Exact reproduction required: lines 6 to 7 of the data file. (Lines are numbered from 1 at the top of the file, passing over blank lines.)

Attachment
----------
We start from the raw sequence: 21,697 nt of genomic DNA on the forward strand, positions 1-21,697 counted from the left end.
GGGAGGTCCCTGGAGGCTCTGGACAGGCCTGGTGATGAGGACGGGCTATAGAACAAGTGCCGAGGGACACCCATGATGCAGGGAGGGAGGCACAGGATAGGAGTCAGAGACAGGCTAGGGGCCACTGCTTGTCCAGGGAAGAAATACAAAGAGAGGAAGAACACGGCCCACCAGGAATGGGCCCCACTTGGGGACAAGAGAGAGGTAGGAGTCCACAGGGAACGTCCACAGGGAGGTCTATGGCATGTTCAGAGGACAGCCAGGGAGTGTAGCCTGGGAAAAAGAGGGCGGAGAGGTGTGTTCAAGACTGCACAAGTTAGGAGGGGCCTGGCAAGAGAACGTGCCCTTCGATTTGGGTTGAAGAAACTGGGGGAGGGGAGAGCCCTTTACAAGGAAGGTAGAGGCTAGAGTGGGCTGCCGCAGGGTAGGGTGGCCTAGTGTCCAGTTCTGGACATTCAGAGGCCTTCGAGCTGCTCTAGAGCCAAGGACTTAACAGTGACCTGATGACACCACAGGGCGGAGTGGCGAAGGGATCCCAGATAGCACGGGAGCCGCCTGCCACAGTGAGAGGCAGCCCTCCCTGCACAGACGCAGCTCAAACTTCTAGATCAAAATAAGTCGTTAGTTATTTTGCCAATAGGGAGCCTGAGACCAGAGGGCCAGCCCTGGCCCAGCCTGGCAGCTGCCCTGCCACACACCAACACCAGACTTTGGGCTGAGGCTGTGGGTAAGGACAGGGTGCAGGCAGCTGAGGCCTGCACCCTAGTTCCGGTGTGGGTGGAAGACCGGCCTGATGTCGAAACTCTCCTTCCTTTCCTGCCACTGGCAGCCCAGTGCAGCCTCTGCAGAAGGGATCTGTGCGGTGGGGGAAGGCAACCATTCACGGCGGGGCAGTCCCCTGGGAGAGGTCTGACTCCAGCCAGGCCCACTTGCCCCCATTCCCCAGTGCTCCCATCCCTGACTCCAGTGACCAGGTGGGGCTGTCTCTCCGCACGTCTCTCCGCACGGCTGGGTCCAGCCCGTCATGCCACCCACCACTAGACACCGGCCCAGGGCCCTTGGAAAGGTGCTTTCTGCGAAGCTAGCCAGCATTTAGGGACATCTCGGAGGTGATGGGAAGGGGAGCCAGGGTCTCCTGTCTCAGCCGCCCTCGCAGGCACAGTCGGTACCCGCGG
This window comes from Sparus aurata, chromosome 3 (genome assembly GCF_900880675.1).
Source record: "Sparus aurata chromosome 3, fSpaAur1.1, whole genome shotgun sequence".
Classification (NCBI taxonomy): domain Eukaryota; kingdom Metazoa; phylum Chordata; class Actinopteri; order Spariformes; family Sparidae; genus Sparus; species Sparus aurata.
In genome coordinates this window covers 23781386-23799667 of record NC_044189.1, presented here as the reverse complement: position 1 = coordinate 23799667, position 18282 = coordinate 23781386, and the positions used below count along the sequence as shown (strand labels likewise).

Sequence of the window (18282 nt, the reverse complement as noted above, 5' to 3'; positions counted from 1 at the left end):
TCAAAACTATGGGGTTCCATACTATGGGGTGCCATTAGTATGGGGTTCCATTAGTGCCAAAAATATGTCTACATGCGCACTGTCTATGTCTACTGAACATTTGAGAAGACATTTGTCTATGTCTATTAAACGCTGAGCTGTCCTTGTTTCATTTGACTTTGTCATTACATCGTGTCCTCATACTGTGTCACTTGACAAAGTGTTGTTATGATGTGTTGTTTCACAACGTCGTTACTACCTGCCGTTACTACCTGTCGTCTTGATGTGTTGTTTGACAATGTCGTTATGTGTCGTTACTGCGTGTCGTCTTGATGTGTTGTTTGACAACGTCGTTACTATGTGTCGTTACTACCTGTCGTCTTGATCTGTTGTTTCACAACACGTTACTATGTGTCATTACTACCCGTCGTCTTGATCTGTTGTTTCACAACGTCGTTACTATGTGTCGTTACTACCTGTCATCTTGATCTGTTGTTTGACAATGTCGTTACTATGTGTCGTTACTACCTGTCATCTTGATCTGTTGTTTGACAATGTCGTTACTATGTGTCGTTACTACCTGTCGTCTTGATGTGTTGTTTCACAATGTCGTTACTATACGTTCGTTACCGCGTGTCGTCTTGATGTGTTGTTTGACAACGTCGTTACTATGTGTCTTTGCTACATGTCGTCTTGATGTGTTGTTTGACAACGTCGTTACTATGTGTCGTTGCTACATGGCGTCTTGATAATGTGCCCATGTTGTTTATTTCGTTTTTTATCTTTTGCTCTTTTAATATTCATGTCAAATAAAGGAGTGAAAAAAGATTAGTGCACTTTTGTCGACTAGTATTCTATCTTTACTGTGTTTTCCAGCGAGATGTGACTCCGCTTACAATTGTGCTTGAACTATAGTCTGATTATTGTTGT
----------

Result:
In genome coordinates this window covers 23781386-23799667 of record NC_044189.1, presented here as the reverse complement: position 1 = coordinate 23799667, position 18282 = coordinate 23781386, and the positions used below count along the sequence as shown (strand labels likewise).

Sequence of the window (18282 nt, the reverse complement as noted above, 5' to 3'; positions counted from 1 at the left end):